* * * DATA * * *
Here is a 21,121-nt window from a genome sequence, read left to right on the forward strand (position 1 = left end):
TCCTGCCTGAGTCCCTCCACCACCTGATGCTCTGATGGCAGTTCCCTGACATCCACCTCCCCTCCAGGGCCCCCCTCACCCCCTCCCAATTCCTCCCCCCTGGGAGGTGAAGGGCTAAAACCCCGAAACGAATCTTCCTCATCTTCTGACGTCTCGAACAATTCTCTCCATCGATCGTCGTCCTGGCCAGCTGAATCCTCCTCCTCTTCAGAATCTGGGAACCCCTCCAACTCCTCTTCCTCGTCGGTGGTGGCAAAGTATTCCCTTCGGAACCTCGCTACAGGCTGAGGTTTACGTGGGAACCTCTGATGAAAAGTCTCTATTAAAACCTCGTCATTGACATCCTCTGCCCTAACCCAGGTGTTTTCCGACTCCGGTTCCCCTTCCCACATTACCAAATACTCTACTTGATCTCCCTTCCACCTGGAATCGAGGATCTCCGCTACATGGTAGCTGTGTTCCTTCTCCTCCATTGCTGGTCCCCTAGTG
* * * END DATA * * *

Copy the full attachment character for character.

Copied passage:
Here is a 21,121-nt window from a genome sequence, read left to right on the forward strand (position 1 = left end):
TCCTGCCTGAGTCCCTCCACCACCTGATGCTCTGATGGCAGTTCCCTGACATCCACCTCCCCTCCAGGGCCCCCCTCACCCCCTCCCAATTCCTCCCCCCTGGGAGGTGAAGGGCTAAAACCCCGAAACGAATCTTCCTCATCTTCTGACGTCTCGAACAATTCTCTCCATCGATCGTCGTCCTGGCCAGCTGAATCCTCCTCCTCTTCAGAATCTGGGAACCCCTCCAACTCCTCTTCCTCGTCGGTGGTGGCAAAGTATTCCCTTCGGAACCTCGCTACAGGCTGAGGTTTACGTGGGAACCTCTGATGAAAAGTCTCTATTAAAACCTCGTCATTGACATCCTCTGCCCTAACCCAGGTGTTTTCCGACTCCGGTTCCCCTTCCCACATTACCAAATACTCTACTTGATCTCCCTTCCACCTGGAATCGAGGATCTCCGCTACATGGTAGCTGTGTTCCTTCTCCTCCATTGCTGGTCCCCTAGTG